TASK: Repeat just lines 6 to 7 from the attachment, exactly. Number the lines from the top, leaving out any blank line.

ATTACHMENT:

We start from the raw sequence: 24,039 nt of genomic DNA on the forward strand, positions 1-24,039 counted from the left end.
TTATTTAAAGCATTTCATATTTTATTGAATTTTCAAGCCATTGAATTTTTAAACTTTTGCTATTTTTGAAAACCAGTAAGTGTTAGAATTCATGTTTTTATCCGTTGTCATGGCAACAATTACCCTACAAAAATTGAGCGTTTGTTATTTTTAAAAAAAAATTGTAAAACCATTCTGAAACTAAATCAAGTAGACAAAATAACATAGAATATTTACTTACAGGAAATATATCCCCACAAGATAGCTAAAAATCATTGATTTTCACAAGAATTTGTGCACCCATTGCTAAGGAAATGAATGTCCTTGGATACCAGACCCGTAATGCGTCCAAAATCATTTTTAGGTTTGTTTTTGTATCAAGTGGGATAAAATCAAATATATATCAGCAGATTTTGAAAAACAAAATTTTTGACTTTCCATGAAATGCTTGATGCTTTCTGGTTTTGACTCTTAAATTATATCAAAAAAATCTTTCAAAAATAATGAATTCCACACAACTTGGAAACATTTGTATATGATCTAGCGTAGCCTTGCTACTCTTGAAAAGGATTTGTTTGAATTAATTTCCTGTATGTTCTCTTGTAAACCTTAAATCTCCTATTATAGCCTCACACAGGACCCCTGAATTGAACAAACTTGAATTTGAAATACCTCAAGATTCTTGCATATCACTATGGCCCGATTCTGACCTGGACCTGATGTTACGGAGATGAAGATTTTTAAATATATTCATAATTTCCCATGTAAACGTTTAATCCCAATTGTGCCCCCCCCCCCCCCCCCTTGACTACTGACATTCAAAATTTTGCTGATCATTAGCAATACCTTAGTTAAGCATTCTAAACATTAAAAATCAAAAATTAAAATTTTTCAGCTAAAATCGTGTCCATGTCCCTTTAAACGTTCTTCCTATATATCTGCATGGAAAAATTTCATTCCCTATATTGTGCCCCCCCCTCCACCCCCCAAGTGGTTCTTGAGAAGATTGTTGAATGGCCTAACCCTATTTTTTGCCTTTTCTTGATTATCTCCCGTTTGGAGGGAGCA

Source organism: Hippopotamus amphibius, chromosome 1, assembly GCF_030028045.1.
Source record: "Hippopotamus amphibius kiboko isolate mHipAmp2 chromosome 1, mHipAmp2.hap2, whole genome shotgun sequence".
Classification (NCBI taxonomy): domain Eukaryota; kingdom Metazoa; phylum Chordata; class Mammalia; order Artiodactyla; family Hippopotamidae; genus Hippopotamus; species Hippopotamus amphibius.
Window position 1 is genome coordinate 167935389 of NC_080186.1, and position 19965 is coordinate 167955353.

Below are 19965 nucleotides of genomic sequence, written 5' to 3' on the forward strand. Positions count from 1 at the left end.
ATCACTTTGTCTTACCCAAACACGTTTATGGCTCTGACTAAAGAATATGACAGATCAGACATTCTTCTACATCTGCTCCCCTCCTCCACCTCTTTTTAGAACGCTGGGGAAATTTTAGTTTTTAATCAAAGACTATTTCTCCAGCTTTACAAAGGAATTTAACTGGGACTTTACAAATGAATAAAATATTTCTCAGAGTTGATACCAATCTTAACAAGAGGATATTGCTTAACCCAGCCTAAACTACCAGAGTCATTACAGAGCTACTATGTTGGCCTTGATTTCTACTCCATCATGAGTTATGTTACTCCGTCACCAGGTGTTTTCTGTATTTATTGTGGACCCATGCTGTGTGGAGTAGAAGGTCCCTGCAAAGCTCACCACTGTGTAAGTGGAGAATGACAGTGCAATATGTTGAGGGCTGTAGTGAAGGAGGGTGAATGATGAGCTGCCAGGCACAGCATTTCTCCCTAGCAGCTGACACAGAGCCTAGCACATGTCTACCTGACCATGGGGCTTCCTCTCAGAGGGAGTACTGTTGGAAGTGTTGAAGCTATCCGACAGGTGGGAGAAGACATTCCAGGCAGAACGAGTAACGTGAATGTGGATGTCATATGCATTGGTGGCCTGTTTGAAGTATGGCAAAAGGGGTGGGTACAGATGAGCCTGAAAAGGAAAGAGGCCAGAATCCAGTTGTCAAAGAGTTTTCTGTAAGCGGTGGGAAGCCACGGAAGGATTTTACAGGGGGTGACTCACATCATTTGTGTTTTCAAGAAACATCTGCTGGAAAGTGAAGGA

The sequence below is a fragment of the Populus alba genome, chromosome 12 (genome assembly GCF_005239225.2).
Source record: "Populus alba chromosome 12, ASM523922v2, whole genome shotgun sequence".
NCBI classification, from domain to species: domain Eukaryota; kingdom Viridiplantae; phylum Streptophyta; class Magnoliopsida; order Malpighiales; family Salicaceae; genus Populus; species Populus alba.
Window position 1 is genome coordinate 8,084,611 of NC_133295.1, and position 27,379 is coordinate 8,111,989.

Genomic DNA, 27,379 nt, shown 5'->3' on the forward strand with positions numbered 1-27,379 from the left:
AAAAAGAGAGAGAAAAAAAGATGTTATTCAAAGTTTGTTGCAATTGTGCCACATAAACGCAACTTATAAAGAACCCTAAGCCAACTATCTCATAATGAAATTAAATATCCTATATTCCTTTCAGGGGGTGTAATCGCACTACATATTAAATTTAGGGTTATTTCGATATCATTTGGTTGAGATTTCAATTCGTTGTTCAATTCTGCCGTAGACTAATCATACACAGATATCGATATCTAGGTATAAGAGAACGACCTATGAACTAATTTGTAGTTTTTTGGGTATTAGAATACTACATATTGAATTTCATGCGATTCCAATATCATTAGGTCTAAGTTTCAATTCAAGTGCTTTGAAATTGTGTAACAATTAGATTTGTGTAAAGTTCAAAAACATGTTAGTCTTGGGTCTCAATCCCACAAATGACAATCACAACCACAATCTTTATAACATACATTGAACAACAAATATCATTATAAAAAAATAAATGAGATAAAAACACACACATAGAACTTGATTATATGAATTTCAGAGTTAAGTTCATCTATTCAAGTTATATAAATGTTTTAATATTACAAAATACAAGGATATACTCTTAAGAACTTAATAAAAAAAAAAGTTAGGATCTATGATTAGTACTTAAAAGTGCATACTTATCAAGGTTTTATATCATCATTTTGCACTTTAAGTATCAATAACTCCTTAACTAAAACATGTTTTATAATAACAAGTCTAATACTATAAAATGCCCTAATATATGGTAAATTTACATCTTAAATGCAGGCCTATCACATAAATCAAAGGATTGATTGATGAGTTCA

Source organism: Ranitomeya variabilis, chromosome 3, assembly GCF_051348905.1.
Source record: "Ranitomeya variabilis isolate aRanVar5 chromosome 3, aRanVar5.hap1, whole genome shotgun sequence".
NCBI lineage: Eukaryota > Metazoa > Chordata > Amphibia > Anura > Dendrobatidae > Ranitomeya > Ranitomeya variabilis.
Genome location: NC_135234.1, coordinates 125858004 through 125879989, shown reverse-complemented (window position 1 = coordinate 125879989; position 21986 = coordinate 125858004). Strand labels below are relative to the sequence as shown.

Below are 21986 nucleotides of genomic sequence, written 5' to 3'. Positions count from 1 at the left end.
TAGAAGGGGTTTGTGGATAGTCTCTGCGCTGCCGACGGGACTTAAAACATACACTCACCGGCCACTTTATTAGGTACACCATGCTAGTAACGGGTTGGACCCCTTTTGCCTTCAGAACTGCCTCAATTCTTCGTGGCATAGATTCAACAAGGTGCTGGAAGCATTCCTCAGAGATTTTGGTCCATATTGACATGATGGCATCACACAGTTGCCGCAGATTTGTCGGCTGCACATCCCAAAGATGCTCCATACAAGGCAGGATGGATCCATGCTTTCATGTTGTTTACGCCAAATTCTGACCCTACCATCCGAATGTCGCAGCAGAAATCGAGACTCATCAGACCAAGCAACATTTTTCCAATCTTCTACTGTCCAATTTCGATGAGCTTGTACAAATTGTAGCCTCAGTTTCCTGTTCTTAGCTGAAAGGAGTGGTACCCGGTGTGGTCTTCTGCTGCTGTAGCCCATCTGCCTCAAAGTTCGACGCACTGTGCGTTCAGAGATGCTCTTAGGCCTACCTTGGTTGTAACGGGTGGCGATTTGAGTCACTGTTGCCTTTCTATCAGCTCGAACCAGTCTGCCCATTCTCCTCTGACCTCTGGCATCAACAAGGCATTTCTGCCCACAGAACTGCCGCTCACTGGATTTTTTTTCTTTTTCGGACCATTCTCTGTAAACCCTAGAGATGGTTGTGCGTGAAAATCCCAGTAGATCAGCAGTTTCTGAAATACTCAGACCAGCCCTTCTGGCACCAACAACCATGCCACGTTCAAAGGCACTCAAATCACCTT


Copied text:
Window position 1 is genome coordinate 167935389 of NC_080186.1, and position 19965 is coordinate 167955353.

Below are 19965 nucleotides of genomic sequence, written 5' to 3' on the forward strand. Positions count from 1 at the left end.